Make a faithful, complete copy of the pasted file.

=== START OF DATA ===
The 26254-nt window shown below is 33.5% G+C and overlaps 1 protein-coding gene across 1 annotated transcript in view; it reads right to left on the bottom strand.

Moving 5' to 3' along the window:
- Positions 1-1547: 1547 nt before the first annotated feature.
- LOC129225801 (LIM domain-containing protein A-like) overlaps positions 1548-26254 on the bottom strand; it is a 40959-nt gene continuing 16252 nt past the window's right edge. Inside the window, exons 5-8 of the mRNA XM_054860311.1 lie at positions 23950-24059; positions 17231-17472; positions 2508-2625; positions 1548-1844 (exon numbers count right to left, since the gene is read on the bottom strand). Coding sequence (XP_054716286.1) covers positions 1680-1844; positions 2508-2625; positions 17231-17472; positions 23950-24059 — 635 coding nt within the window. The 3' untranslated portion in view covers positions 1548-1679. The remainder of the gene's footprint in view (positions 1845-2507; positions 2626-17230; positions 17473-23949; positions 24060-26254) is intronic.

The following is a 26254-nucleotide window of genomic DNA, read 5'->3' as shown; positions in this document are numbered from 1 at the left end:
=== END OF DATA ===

The 26254-nt window shown below is 33.5% G+C and overlaps 1 protein-coding gene across 1 annotated transcript in view; it reads right to left on the bottom strand.

Moving 5' to 3' along the window:
- Positions 1-1547: 1547 nt before the first annotated feature.
- LOC129225801 (LIM domain-containing protein A-like) overlaps positions 1548-26254 on the bottom strand; it is a 40959-nt gene continuing 16252 nt past the window's right edge. Inside the window, exons 5-8 of the mRNA XM_054860311.1 lie at positions 23950-24059; positions 17231-17472; positions 2508-2625; positions 1548-1844 (exon numbers count right to left, since the gene is read on the bottom strand). Coding sequence (XP_054716286.1) covers positions 1680-1844; positions 2508-2625; positions 17231-17472; positions 23950-24059 — 635 coding nt within the window. The 3' untranslated portion in view covers positions 1548-1679. The remainder of the gene's footprint in view (positions 1845-2507; positions 2626-17230; positions 17473-23949; positions 24060-26254) is intronic.

The following is a 26254-nucleotide window of genomic DNA, read 5'->3' as shown; positions in this document are numbered from 1 at the left end: